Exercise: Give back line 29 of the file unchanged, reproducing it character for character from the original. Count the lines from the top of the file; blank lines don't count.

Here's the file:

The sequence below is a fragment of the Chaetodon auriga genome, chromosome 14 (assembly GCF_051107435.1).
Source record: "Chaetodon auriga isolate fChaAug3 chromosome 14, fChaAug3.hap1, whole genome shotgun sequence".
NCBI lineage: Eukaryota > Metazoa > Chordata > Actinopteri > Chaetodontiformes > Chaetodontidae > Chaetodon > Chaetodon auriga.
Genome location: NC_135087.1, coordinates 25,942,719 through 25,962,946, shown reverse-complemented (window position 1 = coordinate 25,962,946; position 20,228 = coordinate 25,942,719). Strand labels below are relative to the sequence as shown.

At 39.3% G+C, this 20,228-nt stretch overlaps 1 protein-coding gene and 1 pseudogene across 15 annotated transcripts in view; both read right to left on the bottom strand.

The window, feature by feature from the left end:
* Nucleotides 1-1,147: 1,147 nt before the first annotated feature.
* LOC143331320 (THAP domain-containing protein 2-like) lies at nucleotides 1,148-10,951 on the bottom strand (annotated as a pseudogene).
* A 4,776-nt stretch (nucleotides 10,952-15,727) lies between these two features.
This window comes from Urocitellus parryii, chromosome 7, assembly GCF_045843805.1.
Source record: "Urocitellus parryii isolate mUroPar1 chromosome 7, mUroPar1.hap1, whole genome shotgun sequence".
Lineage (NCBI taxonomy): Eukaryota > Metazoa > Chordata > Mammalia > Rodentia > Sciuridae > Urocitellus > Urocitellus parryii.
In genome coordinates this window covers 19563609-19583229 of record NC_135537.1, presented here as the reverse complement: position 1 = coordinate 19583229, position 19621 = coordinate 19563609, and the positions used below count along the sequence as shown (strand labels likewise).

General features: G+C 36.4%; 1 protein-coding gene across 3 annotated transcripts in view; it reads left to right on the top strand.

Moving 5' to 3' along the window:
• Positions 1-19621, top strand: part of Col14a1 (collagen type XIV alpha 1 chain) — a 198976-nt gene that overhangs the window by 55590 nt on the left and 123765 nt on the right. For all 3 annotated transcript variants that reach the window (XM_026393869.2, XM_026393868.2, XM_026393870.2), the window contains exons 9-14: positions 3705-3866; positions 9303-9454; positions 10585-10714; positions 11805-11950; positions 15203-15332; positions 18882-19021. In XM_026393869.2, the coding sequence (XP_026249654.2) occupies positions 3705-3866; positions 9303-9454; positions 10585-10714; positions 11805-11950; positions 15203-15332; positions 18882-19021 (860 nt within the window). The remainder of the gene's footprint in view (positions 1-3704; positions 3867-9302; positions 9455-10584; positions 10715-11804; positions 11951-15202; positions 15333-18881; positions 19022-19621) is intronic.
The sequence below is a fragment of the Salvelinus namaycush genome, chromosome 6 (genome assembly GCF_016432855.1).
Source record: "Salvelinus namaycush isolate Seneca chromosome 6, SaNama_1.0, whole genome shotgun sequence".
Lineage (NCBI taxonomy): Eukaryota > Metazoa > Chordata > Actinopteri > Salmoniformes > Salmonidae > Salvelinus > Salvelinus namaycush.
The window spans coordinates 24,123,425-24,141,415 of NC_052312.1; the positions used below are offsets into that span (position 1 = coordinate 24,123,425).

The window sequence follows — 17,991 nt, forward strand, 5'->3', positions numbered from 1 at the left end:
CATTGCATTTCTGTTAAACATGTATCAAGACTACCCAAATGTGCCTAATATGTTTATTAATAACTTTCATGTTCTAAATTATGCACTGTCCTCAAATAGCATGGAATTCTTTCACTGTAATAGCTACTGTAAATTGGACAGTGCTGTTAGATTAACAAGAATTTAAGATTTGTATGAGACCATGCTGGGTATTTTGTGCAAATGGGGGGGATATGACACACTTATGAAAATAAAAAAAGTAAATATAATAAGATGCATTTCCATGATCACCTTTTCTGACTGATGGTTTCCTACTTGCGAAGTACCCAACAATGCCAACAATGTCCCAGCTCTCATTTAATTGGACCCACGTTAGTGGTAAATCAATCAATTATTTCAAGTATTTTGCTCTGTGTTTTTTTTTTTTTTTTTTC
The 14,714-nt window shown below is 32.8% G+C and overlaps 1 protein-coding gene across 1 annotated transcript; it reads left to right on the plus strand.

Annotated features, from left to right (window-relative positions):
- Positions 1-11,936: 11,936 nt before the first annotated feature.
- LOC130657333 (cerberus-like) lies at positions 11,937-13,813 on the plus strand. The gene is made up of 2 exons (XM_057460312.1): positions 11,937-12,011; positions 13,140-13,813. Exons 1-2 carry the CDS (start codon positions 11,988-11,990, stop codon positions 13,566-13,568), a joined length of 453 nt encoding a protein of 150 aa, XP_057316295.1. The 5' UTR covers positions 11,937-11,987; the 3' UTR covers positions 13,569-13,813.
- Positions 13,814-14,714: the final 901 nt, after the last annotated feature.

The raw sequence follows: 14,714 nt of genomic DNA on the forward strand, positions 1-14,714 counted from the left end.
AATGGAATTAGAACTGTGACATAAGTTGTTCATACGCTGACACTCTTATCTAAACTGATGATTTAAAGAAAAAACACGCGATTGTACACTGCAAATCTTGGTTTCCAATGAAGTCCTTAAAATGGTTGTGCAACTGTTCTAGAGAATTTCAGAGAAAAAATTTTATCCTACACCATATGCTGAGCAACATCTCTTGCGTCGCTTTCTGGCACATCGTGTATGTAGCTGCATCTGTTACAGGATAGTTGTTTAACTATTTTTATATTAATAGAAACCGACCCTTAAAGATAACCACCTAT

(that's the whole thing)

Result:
AATGGAATTAGAACTGTGACATAAGTTGTTCATACGCTGACACTCTTATCTAAACTGATGATTTAAAGAAAAAACACGCGATTGTACACTGCAAATCTTGGTTTCCAATGAAGTCCTTAAAATGGTTGTGCAACTGTTCTAGAGAATTTCAGAGAAAAAATTTTATCCTACACCATATGCTGAGCAACATCTCTTGCGTCGCTTTCTGGCACATCGTGTATGTAGCTGCATCTGTTACAGGATAGTTGTTTAACTATTTTTATATTAATAGAAACCGACCCTTAAAGATAACCACCTAT